Examples of porous carriers to be used in the present invention include: inorganic compounds such as glass, quartz, ceramics, bentonite, zeolite, pumice, Al2O3, ZrO2, TiO2, MgO, SiO2, CaCO3 and zeolite; as well as organic compounds such as plastic (e.g. polystyrene, polypropylene, polyethylene, polyester, nylon, acryl, polycarbonate, polyurethane, fluorocarbon polymers such as polytetrafluoroethylene, methylpentene resin, phenol resin, melamine resin and epoxy resin), fibers made of polysaccharides or the like, and porous membranes such as nitrocellulose and nylon. Of these examples, porous carriers having properties appropriate for culture in the present invention, such as stability to acid or alkali, good air permeability and repellency are preferred.
The percentage of void of a porous carrier ranges approximately from 70% to 99%, preferably approximately from 75% to 97%, and more preferably approximately from 80% to 95%, for example. Furthermore, the pore size of a porous carrier ranges from approximately 2 μm to 2 mm and preferably approximately from 5 μm to 1 mm.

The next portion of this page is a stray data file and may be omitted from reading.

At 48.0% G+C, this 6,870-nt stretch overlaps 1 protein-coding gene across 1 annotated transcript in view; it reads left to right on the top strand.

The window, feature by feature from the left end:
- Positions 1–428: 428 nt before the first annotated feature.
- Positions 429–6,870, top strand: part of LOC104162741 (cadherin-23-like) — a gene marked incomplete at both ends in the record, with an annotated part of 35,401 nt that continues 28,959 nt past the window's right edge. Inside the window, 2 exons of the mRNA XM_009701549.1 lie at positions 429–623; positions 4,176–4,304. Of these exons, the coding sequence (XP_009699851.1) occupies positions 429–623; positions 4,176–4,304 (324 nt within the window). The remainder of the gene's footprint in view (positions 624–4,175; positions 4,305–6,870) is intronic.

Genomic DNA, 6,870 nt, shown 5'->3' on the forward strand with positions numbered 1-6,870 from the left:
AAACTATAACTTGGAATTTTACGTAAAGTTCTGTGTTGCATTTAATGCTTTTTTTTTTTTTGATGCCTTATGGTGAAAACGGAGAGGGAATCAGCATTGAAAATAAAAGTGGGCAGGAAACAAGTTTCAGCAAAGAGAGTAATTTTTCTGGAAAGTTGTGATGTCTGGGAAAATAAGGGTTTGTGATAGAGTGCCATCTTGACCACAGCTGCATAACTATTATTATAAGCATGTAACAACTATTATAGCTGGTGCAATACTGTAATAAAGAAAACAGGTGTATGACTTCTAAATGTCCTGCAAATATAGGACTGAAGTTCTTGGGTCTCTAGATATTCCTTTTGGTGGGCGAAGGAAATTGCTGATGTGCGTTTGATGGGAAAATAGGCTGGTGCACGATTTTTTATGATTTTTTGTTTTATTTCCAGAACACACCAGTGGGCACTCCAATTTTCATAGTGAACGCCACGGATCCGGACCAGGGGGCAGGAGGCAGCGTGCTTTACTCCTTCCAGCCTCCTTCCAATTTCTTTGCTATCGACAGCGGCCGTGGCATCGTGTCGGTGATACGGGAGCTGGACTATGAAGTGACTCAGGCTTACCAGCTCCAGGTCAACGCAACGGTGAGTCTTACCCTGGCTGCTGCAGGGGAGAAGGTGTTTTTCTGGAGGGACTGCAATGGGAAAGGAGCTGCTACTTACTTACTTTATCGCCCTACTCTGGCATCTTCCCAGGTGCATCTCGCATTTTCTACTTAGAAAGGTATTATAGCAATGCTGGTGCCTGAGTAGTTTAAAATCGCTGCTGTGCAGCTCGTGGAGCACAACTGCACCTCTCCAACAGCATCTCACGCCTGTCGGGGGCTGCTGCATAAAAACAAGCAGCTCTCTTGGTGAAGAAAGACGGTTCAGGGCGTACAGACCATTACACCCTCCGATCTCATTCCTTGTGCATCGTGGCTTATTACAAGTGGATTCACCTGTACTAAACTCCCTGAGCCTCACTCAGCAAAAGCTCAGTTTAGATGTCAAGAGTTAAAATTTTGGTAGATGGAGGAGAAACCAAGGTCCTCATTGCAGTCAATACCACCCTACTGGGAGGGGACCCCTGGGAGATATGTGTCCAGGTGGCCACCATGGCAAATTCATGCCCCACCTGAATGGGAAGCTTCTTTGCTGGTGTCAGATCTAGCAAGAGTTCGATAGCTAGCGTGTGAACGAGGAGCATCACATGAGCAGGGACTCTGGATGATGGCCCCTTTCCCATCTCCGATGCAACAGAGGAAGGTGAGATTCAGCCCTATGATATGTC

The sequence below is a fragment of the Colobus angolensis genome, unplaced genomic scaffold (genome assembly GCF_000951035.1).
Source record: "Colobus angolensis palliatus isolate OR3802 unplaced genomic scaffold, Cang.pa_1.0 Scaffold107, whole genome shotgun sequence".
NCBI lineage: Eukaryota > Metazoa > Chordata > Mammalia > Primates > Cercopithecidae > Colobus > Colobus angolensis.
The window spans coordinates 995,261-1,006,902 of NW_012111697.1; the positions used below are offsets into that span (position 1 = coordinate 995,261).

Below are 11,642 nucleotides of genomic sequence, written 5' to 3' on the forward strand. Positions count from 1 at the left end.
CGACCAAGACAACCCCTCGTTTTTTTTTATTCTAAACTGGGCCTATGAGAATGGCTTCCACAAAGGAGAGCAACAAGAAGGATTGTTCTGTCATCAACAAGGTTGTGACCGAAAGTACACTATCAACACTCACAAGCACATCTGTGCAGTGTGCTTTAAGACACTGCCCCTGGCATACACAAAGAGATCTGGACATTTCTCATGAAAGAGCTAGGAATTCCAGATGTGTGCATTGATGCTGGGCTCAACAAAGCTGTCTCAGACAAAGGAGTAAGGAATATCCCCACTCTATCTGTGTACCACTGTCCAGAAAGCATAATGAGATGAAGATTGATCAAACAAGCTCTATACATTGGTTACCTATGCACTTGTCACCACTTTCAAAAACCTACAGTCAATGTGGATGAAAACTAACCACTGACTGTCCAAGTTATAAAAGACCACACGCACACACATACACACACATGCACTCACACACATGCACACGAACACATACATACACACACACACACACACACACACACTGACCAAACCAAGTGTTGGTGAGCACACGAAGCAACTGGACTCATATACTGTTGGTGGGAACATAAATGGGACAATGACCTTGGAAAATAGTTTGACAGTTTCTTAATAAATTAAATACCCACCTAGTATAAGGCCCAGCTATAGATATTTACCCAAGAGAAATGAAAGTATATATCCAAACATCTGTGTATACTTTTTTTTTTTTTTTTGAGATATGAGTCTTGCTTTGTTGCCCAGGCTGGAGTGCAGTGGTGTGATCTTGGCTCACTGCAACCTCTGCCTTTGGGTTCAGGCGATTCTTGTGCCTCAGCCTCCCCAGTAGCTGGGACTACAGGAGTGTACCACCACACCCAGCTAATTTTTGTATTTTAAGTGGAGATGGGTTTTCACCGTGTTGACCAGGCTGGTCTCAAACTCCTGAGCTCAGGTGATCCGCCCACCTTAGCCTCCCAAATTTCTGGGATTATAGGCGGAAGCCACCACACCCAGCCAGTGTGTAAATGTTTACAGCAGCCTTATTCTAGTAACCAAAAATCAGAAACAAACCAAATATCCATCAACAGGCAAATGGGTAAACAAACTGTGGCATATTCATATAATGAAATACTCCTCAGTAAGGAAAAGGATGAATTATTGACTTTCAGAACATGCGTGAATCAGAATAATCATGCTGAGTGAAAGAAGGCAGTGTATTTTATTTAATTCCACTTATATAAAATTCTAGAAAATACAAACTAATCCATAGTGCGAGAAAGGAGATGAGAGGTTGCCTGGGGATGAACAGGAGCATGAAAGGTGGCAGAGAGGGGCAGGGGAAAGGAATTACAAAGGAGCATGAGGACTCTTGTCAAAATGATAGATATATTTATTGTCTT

The microorganism of the present invention can efficiently produce quinones on a porous carrier having the above properties. Moreover, such porous carrier is materially stable, so that it never releases harmful chemical materials or the like into the culture solution. Furthermore, such porous carrier continues to keep the solid form, and is never soluble, for example. Hence, the porous carriers can be easily separated from the culture product containing quinones that are products by known procedures such as solid-liquid separation. Additionally, when a microorganism that forms a biofilm on a porous carrier is used, the biofilm also contains a large amount of menaquinone. Recovery of such menaquinone can be easily achieved by separating the porous carrier from the culture solution. Therefore, the production method of the present invention is an extremely advantageous method since the purification after culture in this production method can be easily carried out, compared with a method that involves dispersing, suspending, and dissolving special ingredients in a culture solution.